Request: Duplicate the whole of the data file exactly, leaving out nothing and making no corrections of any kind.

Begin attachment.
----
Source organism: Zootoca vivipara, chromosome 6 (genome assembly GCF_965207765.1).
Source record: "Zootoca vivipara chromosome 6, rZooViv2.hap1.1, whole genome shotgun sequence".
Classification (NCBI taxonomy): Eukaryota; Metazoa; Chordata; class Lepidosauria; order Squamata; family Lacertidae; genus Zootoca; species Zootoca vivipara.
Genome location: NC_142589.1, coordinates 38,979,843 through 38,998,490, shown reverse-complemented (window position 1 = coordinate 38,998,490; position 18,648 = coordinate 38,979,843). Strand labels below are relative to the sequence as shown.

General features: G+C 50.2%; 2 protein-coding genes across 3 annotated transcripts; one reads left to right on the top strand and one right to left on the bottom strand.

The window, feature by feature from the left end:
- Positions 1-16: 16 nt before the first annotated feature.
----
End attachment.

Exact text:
Source organism: Zootoca vivipara, chromosome 6 (genome assembly GCF_965207765.1).
Source record: "Zootoca vivipara chromosome 6, rZooViv2.hap1.1, whole genome shotgun sequence".
Classification (NCBI taxonomy): Eukaryota; Metazoa; Chordata; class Lepidosauria; order Squamata; family Lacertidae; genus Zootoca; species Zootoca vivipara.
Genome location: NC_142589.1, coordinates 38,979,843 through 38,998,490, shown reverse-complemented (window position 1 = coordinate 38,998,490; position 18,648 = coordinate 38,979,843). Strand labels below are relative to the sequence as shown.

General features: G+C 50.2%; 2 protein-coding genes across 3 annotated transcripts; one reads left to right on the top strand and one right to left on the bottom strand.

The window, feature by feature from the left end:
- Positions 1-16: 16 nt before the first annotated feature.